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  HOME | Cuba

Cuba, Russia Tighten Links, Seek Bilateral Accords in Havana

HAVANA – Cuban and Russian authorities began on Wednesday in Havana a two-day meeting to manage their ever tighter bilateral relations and sign potential new accords in areas like the economy, trade, science and technology.

Cuba’s deputy prime minister and the head of foreign trade and investment, Ricardo Cabrisas, and Russian Deputy Prime Minister Yuri Borisov exchanged a few words at the main convention center in the Cuban capital to kick off the 18th session of the Cuba-Russia Intergovernmental Commission.

Borisov arrived in Cuba from Venezuela, where he had cemented bilateral relations with Caracas even more firmly by meeting with leftist incumbent Nicolas Maduro and signing a dozen agreements in areas such as finance, energy, trade, defense, agriculture and health.

It is expected that the Cuban meeting – headlined by the high Cuban and Russian officials and with all the details worked out by other officials of their respective governments in the sectors in question – will also include the signing of a number of agreements, to be announced on Thursday.

The two delegations, divided into working groups, are scheduled to tackle issues of mutual interest in assorted areas, according to a statement released by the Cuban Foreign Ministry, although no further details were provided about the content of the meeting, which is being held behind closed doors.

The meeting “demonstrates the interest in strengthening economic relations and cooperation, which will become evident during two days of intense exchange based on respect, confidence and transparency,” the statement added.

The session also includes representatives from the business sector, which – according to the Foreign Ministry – reflects the interest of both countries in strengthening their economic relationship and cooperation.

The conference comes two days after the two countries made an initial advance in the tourism sector, with the April 1 resumption of flights between Moscow and Varadero being announced on Monday, a move that will enable an estimated 2,500 and 3,500 Russian tourists to visit the island’s most popular sun and sand resort.

Despite its geographical distance, Russia recently has positioned itself among the five main tourist-sending nations to Cuba and since January some 13,824 Russians have visited the Caribbean nation, albeit amid security measures to prevent COVID-19 infections.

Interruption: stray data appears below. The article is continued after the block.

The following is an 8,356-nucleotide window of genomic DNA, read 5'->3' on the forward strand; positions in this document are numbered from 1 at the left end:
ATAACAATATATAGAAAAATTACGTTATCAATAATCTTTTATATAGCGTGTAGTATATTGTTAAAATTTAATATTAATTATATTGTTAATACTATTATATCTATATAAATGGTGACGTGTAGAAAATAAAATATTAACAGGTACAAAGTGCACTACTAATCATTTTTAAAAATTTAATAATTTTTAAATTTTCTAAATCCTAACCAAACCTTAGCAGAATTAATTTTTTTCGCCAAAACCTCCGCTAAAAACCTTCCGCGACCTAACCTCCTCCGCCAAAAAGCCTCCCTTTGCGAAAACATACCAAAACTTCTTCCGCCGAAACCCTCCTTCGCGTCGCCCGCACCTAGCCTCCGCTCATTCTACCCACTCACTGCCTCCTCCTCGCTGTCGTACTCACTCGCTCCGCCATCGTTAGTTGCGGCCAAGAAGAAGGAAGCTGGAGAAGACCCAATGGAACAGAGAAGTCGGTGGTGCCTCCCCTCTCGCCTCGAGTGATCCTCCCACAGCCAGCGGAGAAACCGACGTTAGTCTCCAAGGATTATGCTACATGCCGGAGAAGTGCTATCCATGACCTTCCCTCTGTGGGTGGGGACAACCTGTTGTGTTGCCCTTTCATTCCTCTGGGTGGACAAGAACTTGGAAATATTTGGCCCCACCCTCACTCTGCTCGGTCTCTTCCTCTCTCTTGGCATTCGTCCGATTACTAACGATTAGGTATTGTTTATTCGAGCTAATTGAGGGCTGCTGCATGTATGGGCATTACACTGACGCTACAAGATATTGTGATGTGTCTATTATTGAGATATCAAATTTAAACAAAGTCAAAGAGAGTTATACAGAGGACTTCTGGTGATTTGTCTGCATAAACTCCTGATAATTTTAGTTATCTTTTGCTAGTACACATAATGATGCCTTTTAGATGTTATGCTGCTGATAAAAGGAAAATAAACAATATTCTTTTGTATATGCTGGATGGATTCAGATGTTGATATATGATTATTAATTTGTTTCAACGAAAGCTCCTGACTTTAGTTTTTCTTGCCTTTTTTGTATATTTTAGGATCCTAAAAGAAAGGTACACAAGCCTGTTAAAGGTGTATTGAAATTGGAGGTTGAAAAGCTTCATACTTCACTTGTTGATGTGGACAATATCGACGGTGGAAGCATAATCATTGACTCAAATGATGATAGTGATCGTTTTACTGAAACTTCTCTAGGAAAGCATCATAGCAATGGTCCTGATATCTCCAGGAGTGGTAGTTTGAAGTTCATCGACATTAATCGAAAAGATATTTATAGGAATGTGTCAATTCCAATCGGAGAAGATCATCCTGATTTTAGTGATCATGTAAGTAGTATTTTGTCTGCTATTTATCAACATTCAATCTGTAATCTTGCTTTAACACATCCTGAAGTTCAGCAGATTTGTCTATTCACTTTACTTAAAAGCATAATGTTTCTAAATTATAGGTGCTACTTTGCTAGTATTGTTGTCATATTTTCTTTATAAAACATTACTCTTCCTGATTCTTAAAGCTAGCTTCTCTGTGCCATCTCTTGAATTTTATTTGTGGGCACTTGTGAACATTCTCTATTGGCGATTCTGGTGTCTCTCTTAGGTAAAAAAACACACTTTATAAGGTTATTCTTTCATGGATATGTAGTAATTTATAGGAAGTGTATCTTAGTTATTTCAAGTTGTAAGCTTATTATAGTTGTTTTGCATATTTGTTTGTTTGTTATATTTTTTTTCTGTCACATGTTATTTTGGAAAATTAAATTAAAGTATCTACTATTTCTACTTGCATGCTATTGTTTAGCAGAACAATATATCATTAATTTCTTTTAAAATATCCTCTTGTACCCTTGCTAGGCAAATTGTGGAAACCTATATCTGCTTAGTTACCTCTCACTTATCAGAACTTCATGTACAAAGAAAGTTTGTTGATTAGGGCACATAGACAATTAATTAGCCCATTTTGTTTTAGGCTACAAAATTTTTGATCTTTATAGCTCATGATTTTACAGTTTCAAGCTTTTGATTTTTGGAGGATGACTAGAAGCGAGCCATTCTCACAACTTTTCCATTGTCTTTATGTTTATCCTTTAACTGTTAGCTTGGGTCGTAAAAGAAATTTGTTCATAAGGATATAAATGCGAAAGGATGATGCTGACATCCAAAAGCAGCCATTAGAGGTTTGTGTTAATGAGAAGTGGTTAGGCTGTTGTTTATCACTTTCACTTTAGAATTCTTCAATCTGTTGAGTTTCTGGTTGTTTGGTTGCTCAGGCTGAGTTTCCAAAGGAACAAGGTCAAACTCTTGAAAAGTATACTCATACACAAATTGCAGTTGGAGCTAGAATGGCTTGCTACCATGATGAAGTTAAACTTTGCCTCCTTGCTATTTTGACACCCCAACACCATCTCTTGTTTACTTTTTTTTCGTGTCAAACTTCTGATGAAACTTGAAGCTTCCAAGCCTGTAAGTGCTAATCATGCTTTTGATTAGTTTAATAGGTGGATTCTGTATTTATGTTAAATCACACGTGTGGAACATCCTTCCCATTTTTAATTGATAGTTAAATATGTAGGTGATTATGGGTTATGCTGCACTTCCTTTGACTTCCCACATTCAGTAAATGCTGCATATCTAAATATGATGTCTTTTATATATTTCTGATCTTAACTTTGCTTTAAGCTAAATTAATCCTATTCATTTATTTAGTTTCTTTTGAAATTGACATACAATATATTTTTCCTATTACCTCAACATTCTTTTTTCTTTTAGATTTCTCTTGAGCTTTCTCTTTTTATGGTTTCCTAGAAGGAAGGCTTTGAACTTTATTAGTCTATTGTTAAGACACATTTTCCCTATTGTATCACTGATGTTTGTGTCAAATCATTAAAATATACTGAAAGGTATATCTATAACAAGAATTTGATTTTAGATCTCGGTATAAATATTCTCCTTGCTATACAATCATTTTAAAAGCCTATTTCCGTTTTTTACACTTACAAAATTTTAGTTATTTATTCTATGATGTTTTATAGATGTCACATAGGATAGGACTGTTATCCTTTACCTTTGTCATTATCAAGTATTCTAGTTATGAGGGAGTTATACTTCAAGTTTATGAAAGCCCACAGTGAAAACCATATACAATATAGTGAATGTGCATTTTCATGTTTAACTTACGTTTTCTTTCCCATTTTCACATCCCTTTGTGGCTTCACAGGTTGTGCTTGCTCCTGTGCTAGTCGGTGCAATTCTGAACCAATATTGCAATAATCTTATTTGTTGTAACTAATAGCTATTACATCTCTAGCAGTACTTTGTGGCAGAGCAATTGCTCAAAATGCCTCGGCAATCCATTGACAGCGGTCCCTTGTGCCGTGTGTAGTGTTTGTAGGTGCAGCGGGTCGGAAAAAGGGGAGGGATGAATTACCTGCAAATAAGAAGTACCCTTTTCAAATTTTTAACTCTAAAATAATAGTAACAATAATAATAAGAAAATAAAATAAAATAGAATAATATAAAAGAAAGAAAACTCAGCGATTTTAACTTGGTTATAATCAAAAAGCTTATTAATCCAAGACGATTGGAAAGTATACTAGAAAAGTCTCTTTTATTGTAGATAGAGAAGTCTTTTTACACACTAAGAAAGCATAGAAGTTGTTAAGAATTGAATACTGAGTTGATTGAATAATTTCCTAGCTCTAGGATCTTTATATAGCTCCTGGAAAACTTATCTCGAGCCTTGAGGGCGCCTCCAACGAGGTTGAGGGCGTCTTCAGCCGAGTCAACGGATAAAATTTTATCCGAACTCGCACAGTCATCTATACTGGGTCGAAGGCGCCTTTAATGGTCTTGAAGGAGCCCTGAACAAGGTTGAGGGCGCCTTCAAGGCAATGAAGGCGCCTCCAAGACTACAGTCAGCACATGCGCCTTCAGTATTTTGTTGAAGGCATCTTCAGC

In recent years, Cuba and Russia have made a push to reestablish the tight bilateral relationship they maintained before the collapse of the Soviet Union in 1991 by signing new economic cooperation pacts.

The new approach to Cuba-Russian relations coincided with both the “thaw” in US-Cuban relations promoted by former President Barack Obama starting in 2014 and the antagonistic and outright hostile policies toward Havana pursued by his successor, ex-President Donald Trump.

Among the joint projects being pursued by Cuba and Russia are restoring and modernizing the island’s railway infrastructure and transferring to Cuba the technology to modernize Havana’s state-run defense firms including a €38-million (about $46 million) loan from Russia to guarantee the “sustainable development” of the island’s defense sector.

Cuba attributes the decline in its tourist sector to the COVID pandemic and the tightening of the US embargo during the Trump administration and both countries are expected to denounce the latter at the meeting.

At the last bilateral meeting in September 2020 in Moscow, Russia and Cuba said that they shared the same principles of international law and ideals of justice and claimed to both be “on the right side of history,” according to Foreign Minister Sergei Lavrov after welcoming Cabrisas to the Russian capital.


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